Kirby Your Enthusiasm

Way cheaper than his art book, too! ;)

Direct download: jellybean_bp27cov.qxd.pdf
Category: -- posted at: 11:20am EDT


In which I discuss Les Daniels' fascinating histories of Marvel (published in 1991) and DC (published in 1995).

 

 

 

I also review the fascinating biography, The Incredible Herb Trimpe.

Finally, I rave about the DC series Gotham Central. An underrated gem.

It's 30 minutes of well-rehearsed comic goodness and it can be found HERE.

 

 

Direct download: KYE45.mp3
Category: -- posted at: 10:14pm EDT

 


IN WHICH Dann talks about the best and worst comics he read last year (my podcast titles NEVER lie).

LINKS FROM THIS PODCAST:

Kings Comics

Elizabeth's Bookshop

Adhouse Books

Totentanz by Marcel Ruijters

Sticky Monsters by John Ken Mortensen

(I mistakenly refer to it as "Sticky Nonsense" on the podcast, but it's actually titled Sticky Monsters.)

Lone Star Comics

 

COMICS READ in 2013: 807

 

COMICS READ IN 2014: 1179

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COMICS READ IN 2015:

JAN. 82

FEB. 106

MAR. 92

APR. 69

MAY 102

JUN. 75

JUL. 210

AUG. 101

SEP. 80

OCT. 108

NOV. 96

DEC. 101

Total comics and GNs read in 2015: 1222

 

BEST of 2015:

Stray Bullets: Sunshine And Roses #1-6 (Image, 2015) *****

Writer/artist: David Lapham

The perfect comic.

 

Savage Sword of Criminal (Image, 2015) *****

Writer: Ed Brubaker/Artist: Sean Phillips

This loving homage to Marvel’s B&W magazine line in the 1970s is glorious. Phillips slips in and out of his usual Criminal art style (which is the main story set in the 70s) to the more psychedelic, Spanish/Filipino-styled barbarian artwork we saw in Conan and even the Warren B&W titles. Phillips even apes a Joe Jusko-style cover. This is a fucking masterpiece.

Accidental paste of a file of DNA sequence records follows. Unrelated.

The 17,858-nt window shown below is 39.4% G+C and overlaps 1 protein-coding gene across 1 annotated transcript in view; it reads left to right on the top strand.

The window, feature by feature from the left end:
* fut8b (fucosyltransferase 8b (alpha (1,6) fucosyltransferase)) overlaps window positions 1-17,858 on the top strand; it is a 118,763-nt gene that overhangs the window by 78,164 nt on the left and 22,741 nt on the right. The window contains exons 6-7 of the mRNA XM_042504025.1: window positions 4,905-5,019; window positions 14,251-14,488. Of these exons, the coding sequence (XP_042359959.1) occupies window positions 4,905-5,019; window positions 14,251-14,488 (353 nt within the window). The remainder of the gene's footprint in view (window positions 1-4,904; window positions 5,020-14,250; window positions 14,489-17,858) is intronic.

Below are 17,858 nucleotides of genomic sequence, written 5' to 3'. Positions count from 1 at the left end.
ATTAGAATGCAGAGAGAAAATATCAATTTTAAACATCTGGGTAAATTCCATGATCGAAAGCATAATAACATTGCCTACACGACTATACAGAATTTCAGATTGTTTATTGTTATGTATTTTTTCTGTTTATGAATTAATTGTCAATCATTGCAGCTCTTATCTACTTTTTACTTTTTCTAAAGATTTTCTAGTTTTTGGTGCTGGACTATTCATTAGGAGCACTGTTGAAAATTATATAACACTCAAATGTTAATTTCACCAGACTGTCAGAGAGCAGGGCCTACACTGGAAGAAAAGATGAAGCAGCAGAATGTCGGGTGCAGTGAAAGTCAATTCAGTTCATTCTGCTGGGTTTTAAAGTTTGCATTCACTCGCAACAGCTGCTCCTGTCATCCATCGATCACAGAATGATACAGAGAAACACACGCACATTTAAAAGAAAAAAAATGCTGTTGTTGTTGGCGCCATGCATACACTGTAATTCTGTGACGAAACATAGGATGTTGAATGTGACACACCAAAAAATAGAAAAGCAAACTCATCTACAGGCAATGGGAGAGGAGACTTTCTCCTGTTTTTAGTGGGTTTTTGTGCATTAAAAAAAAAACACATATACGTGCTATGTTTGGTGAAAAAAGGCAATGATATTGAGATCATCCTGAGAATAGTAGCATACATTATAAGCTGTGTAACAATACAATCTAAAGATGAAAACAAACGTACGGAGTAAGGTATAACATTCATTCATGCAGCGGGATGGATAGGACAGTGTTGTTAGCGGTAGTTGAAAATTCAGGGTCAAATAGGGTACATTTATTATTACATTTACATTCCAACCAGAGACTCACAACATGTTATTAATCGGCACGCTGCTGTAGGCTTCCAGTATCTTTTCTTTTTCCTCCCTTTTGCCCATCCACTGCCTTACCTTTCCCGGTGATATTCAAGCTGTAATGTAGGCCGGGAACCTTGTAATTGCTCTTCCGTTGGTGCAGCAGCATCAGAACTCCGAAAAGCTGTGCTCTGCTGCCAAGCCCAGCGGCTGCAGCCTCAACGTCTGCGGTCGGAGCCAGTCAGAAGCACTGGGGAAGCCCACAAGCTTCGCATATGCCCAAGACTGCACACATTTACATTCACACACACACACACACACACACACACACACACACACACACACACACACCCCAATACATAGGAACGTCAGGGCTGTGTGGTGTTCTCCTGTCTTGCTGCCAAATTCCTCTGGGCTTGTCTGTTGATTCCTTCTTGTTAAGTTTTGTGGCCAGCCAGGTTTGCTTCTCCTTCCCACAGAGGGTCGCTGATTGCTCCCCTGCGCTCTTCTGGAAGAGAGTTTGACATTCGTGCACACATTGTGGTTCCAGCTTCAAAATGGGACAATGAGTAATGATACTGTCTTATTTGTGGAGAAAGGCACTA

Herbie Archives Vols. 1-3 (Dark Horse, 2008-09) *****

- originally published in Forbidden Worlds #73, 94, 110, 114, 116; Unknown Worlds #20; Herbie #1-23 (American Comics Group, 1958-1967)

Writer: Shane O’Shea/Artist: Ogden Whitney

Quite possibly the most extraordinary, bizarre, sad, desperate, loveable, strange comic I’ve ever read. An obese autistic child, who is bullied by his overbearing father and kids at school, fantasises that he is an omnipotent superhero who can travel anywhere in the universe, have amazing unreal adventures and is friends with everyone from the US President to the Queen and historical figures, who he visits whenever he travels back in time. Herbie uses the power of lollipops to achieve his fantastical aims as he loses himself deep in a fantasy world where he is loved and respected, unlike the real world. Well, that’s MY interpretation of this crazy comic and I’m sticking to it!

 

Minimum Wage: So Many Bad Decisions #1-6 (Image, 2015) *****

Writer/artist: Bob Fingerman

It’s back and I am sooooooooooooooooo happy! Even if I DIDN’T win that damn competition Bob was running.

The Unbeatable Squirrel Girl #4-8 (Marvel, 2015) *****

Writer: Ryan North/Artist: Erica Henderson

The unexpected best comic Marvel is producing this year.